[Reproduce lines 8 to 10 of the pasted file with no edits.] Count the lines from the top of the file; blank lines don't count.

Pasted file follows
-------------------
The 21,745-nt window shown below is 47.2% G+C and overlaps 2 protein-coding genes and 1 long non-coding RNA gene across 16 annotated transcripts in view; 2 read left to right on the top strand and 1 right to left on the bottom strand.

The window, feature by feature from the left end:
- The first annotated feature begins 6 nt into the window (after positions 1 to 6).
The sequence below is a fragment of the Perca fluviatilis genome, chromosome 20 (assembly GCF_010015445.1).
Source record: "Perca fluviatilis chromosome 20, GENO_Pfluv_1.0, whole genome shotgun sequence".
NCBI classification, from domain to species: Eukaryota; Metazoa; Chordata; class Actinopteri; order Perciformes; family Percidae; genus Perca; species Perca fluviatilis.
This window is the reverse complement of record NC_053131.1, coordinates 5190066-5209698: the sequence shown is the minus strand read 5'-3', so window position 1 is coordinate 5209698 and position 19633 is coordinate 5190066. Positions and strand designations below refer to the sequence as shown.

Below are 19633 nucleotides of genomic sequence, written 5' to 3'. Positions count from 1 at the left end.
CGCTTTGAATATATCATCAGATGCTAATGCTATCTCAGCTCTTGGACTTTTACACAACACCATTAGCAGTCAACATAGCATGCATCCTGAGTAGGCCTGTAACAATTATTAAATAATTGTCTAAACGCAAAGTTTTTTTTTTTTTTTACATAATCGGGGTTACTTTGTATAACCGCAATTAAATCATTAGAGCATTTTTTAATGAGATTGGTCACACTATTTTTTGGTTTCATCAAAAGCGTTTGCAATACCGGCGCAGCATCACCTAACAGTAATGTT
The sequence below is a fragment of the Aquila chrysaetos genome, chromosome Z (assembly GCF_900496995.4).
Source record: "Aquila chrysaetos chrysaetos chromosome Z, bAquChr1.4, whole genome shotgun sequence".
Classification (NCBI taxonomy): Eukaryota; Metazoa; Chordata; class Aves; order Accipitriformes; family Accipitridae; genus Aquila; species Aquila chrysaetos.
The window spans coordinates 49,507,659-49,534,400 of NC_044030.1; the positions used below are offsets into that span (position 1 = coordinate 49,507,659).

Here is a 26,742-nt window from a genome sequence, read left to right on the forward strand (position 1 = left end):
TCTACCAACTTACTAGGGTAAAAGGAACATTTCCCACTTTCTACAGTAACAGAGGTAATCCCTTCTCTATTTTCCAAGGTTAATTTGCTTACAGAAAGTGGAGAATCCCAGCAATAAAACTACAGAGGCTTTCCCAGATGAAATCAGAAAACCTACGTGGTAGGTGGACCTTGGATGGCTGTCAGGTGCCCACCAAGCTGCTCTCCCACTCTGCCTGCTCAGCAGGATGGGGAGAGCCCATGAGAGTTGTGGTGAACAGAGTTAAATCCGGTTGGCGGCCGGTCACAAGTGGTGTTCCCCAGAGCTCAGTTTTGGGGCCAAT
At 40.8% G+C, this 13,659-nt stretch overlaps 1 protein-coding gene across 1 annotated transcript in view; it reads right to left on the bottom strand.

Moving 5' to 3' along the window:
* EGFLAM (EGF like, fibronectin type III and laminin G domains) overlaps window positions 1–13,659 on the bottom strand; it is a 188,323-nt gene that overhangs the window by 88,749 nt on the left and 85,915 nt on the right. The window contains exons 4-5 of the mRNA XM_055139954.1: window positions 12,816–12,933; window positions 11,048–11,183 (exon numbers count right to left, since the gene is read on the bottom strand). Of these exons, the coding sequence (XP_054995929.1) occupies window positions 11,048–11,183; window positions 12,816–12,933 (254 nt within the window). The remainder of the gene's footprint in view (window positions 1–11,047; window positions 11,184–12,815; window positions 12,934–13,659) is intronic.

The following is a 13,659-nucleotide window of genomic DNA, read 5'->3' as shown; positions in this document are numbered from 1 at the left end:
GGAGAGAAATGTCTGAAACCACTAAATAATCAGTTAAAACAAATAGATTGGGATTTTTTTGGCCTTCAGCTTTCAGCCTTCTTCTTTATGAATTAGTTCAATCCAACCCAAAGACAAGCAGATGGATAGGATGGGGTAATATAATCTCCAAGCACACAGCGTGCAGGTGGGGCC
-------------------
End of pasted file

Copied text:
Below are 19633 nucleotides of genomic sequence, written 5' to 3'. Positions count from 1 at the left end.
CGCTTTGAATATATCATCAGATGCTAATGCTATCTCAGCTCTTGGACTTTTACACAACACCATTAGCAGTCAACATAGCATGCATCCTGAGTAGGCCTGTAACAATTATTAAATAATTGTCTAAACGCAAAGTTTTTTTTTTTTTTTACATAATCGGGGTTACTTTGTATAACCGCAATTAAATCATTAGAGCATTTTTTAATGAGATTGGTCACACTATTTTTTGGTTTCATCAAAAGCGTTTGCAATACCGGCGCAGCATCACCTAACAGTAATGTT
The sequence below is a fragment of the Aquila chrysaetos genome, chromosome Z (assembly GCF_900496995.4).